Africans have helped shape the cuisine of America and the rest of the world for centuries – from slaves who were forced to cross the Atlantic and brought with them unique foods, culinary traditions and technologies, to the last African American chefs, farmers, innovators and businesses who have profoundly influenced the way we eat and think about food. The Africa Center exhibition, entitled African/American: make the table of the nation, Organized by Dr. Jessica Harrisa leading expert on the culinary culture of the African Diaspora, seeks to honor these individuals and their heritage.
In many fields, such as literature, art, business and medicine, the achievements of black people often go unrecognized. The food industry is another sector where people ignore or can ignore these contributions. This is why the Museum of Food and Drink (MOFAD) is hosting the exhibition at the Africa Center; to draw attention to the contributions that Africans and African Americans have made to American culture over the past 400 years.
Dr Uzodinma IwealaNigerian-American CEO of The Africa Center and author of beasts of no nationrecount OkAfrica there’s a lot we don’t know about the food we eat. “Most people don’t realize that the majority of the rice grown in the United States comes from Africa and that the technologies to grow it were developed by slaves who were brought to the United States and were specifically researched and reduced enslaved because of this knowledge,” he says.
The Legacy Quilt represents the people, places, and movements that have influenced American cuisine.
Photo: The Africa Center
The Legacy Quilt, a highlight of the exhibit, seeks to fill these gaps in our knowledge by acknowledging the heroes of African-American culinary culture, from slavery to the present day. A 14-foot-tall, nearly 30-foot-wide handmade tapestry comprised of 406 illustrations (printed and applied to a variety of fabrics) that depict the people, places, and movements that influenced American cuisine, The Legacy Quilt also exists online, where stories can be added by those unable to visit the exhibit in person.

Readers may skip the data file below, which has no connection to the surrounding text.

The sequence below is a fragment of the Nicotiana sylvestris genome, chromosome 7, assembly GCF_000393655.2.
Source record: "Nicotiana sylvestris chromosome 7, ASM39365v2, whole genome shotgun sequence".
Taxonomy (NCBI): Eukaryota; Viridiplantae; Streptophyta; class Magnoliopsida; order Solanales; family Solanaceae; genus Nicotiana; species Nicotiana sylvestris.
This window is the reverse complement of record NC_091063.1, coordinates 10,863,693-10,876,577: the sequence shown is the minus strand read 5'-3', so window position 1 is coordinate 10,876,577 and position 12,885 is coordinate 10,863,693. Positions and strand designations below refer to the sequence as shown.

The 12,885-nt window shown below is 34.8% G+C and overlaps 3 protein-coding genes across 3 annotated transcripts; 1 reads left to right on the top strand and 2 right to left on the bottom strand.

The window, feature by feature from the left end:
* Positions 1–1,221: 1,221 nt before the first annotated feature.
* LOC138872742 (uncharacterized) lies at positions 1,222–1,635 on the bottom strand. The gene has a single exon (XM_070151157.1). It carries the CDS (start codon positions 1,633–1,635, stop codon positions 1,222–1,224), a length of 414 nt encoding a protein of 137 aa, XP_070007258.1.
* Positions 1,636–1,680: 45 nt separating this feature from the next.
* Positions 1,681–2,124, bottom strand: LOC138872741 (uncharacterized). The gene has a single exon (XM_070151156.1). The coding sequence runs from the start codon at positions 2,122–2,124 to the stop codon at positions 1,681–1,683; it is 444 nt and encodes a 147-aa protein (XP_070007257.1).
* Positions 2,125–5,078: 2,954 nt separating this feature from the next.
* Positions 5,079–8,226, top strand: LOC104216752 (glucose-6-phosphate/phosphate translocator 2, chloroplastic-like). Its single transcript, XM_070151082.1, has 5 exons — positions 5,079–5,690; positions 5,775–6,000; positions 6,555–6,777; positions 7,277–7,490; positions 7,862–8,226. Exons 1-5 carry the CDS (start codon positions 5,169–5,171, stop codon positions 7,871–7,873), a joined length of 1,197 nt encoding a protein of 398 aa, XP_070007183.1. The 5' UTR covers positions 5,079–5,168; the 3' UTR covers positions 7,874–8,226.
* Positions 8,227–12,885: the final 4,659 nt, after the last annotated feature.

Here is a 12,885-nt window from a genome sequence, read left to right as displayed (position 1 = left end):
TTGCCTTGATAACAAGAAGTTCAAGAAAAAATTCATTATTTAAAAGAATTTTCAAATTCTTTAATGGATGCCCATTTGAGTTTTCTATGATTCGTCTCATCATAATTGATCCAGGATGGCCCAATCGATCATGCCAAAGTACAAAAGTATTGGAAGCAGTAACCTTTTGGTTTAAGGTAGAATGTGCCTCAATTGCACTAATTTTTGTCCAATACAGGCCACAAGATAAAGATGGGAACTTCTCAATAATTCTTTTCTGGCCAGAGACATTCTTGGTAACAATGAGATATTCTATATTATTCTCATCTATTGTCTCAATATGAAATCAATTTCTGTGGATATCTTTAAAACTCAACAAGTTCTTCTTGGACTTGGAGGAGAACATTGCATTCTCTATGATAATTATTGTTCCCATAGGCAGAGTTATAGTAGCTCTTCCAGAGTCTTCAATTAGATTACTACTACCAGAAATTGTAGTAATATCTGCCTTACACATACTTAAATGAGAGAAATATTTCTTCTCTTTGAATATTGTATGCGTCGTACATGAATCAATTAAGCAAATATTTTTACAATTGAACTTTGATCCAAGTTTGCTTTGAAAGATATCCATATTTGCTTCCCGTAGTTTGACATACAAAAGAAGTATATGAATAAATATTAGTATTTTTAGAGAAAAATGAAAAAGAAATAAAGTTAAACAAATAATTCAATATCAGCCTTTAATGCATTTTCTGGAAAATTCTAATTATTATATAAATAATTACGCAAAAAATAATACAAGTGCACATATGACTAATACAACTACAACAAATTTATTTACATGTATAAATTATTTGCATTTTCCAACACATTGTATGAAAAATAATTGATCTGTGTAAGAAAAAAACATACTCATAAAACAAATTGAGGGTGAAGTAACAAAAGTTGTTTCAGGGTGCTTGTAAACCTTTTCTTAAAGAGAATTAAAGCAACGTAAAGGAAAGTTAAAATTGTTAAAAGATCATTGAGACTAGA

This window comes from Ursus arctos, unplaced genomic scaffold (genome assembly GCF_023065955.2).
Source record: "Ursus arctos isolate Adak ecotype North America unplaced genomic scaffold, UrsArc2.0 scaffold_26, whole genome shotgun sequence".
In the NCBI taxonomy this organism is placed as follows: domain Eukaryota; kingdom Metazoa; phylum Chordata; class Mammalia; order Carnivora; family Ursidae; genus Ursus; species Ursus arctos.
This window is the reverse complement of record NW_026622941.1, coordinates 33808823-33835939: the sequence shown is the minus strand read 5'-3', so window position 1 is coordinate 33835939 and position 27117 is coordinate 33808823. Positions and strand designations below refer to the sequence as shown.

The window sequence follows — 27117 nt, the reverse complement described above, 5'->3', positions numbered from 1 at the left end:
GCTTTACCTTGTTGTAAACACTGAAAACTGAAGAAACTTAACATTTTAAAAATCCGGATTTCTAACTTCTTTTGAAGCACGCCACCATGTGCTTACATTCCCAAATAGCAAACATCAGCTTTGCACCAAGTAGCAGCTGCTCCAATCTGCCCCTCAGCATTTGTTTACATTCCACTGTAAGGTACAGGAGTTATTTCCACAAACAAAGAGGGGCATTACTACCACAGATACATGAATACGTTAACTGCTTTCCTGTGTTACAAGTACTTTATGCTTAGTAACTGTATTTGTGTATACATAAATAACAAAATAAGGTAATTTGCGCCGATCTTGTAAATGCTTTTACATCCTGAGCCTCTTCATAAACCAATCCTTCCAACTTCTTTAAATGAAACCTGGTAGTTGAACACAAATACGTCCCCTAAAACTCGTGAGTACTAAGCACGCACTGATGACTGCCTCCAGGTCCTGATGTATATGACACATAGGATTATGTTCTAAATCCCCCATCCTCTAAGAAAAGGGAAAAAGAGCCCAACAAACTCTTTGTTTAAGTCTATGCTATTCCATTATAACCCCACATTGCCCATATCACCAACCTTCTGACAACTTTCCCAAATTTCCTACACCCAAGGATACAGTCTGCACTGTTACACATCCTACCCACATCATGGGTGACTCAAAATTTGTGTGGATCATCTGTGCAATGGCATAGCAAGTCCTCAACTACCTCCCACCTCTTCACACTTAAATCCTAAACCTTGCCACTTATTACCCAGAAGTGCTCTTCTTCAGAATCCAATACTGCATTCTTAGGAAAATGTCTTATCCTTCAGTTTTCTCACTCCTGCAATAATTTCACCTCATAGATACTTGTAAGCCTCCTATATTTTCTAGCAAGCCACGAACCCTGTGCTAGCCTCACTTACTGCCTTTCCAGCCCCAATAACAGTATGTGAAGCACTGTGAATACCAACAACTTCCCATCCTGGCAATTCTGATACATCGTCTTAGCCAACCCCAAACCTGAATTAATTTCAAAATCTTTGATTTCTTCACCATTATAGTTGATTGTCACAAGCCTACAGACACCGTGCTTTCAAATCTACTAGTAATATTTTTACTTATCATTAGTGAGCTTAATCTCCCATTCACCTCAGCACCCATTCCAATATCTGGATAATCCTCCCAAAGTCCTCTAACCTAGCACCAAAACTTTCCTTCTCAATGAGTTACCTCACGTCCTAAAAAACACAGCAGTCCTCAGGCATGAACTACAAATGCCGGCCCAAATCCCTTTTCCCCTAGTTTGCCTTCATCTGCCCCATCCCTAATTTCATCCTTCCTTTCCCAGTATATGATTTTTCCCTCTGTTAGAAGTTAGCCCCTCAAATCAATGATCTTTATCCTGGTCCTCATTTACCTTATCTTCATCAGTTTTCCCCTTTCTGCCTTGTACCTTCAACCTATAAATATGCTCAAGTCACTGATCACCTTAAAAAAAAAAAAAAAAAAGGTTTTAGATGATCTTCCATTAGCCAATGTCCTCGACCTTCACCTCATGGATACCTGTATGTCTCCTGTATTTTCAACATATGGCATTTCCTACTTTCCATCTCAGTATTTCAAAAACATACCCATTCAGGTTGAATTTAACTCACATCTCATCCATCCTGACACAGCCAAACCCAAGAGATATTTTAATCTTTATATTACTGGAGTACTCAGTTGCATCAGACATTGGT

One of the quilt blocks depicts Augustus Jackson, an African American and former White House cook in the 1820s, known as “the father of ice cream” for his efforts to develop new flavors and find the best means of transporting the dessert. . Another block tells the story of Nearest Green, the first African-American registered master distiller in the United States, who taught Jack Daniel how to produce whiskey and helped perfect an innovative whiskey-making technique in Tennessee.
The quilt also features current food and beverage producers, writers, like Kwame Onwuachia Forbes 30 Under 30 recipient whose work celebrates Afro-Caribbean cuisine.
“We hope more people realize and appreciate the immense contribution that people of African descent have made to the culture and economy of America and the world at large,” the leader says. Pierre Thiam, one of the advisers of the exhibition. “These recipes, which are treasures of our culture, would have been lost if not for our ancestors and their tradition of passing the recipes down from generation to generation. The farming methods and ingredients that were brought to this nation such as rice, cowpeas, black eyes and okra would be forgotten.
The connection between African and American cuisine is evident when considering the origins of many foods symbolic of American culture. “Gumbo is a famous dish in Louisiana that comes from the African continent, where it is known as gumbo soup. [in Nigeria] and soupor kanja in Senegal. Jambalaya is another traditional Louisiana meal that we know as jollof rice. There’s also hoppin’ johns, a dish of black-eyed peas and rice known in Senegal as thiebou cowpea“, says Thierre. “And that’s the beauty of food, it transcends borders, because you always crave it, and then you bring it with you when you travel from place to place.”
These influences can be found all over the world, not just in the United States. Many African cuisines are popular in countries from Mexico to Brazil to Ecuador and the Caribbean region. “There is a huge African diaspora community in Castro Alves, which is a city in Brazil, and there is a popular meal there called acarajéwhich is similar to akara in Nigeria but done a little differently,” adds Iweala.
Another highlight of the exhibition is the Ebony Test Kitchen, where the first African-American editor of a major magazine, Charlotte Lyons, tested recipes.
Photo: The Africa Center
In Afro-American, these connections in the African Diaspora are highlighted, allowing people to see the importance of African heritage and tradition, as well as how they integrate into society. The exhibit presents a history of food and drink and the many ways in which African Americans have shaped American culture, from enslaved cooks like Abby Fisher, who went on to publish the second known cookbook by a black woman to United States, to free people who became farmers, chefs, brewers, food writers, etc.
In addition to the quilt, another highlight of the exhibit is the Ebony Test Kitchen, a psychedelic kitchen designed in the 1970s, where Ebony’s editor – the first African-American editor of a great magazine – Charlotte Lyons tested recipes for the magazine. “Appointment with a dish” column. These recipes would have an indelible mark on American cuisine for decades to come.
The exhibit is a testament to the skill and innovation of African and African-American peoples who have influenced the customs of the peoples of America and the rest of the world. “There has been a constant exchange of ideas, traditions, and cultures that impacts the functioning of African and African American groups in the United States and throughout the diaspora,” Iweala says. “Our vision for this exhibit was to showcase conversation and the creativity that comes with it.”
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